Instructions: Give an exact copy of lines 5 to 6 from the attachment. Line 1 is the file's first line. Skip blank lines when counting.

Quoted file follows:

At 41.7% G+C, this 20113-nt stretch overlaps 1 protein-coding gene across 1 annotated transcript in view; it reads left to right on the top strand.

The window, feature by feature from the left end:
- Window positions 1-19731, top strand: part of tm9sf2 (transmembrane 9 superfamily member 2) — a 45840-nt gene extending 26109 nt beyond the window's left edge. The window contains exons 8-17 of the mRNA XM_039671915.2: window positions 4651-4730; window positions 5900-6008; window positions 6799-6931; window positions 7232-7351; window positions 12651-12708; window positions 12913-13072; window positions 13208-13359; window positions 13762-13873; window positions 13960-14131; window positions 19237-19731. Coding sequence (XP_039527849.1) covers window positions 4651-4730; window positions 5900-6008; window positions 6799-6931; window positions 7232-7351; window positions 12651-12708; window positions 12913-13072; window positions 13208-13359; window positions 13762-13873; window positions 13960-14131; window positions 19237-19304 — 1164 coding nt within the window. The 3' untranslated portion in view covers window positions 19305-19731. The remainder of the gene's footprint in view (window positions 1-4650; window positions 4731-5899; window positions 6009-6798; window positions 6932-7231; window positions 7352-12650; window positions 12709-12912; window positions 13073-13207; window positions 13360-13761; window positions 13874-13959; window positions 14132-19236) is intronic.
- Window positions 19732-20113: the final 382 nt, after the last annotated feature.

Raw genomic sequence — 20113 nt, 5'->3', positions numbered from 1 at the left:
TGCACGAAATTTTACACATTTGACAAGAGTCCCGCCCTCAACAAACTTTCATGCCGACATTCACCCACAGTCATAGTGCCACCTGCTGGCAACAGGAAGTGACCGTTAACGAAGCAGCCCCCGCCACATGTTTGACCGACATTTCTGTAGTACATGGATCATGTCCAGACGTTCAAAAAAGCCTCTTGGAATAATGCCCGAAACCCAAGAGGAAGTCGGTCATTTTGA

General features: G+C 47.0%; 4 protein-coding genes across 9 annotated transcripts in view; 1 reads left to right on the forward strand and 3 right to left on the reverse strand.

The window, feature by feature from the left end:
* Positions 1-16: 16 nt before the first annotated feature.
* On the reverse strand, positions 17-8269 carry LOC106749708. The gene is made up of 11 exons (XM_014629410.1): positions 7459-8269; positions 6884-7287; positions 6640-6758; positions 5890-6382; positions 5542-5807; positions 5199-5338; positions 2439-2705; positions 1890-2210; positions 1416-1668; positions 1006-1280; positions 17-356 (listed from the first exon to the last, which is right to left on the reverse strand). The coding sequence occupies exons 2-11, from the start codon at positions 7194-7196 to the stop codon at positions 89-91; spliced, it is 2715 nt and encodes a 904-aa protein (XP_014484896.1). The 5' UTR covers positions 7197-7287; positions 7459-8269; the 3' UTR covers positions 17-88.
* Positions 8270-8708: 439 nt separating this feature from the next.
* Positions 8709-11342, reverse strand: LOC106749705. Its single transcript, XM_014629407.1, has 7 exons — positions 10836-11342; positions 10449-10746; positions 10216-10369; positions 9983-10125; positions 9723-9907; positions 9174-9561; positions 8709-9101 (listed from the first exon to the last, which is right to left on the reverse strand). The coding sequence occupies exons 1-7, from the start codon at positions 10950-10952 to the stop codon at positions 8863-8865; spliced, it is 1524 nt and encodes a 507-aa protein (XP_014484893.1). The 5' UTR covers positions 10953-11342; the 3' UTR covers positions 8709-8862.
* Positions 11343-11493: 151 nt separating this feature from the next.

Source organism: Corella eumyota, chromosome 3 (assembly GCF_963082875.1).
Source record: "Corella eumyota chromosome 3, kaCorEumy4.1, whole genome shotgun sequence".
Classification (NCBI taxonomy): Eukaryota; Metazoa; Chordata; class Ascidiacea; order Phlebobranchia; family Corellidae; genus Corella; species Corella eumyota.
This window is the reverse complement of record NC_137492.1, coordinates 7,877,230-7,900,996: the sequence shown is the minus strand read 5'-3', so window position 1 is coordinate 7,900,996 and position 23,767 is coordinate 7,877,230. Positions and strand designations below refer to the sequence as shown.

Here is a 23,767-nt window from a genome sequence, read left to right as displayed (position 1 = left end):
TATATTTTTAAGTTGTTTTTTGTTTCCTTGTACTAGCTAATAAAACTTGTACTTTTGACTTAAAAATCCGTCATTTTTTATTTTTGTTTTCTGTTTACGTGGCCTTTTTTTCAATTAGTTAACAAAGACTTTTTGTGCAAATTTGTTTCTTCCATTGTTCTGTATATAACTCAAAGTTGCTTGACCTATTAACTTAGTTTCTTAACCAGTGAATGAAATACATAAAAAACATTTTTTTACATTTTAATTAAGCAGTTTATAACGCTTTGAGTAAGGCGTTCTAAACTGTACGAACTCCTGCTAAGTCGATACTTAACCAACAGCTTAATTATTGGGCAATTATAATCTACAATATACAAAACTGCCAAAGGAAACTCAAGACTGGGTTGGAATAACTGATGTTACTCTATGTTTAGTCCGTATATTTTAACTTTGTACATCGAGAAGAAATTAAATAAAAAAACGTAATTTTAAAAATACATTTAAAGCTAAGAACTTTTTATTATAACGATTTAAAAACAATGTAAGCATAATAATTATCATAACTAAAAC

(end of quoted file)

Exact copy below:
Raw genomic sequence — 20113 nt, 5'->3', positions numbered from 1 at the left:
TGCACGAAATTTTACACATTTGACAAGAGTCCCGCCCTCAACAAACTTTCATGCCGACATTCACCCACAGTCATAGTGCCACCTGCTGGCAACAGGAAGTGACCGTTAACGAAGCAGCCCCCGCCACATGTTTGACCGACATTTCTGTAGTACATGGATCATGTCCAGACGTTCAAAAAAGCCTCTTGGAATAATGCCCGAAACCCAAGAGGAAGTCGGTCATTTTGA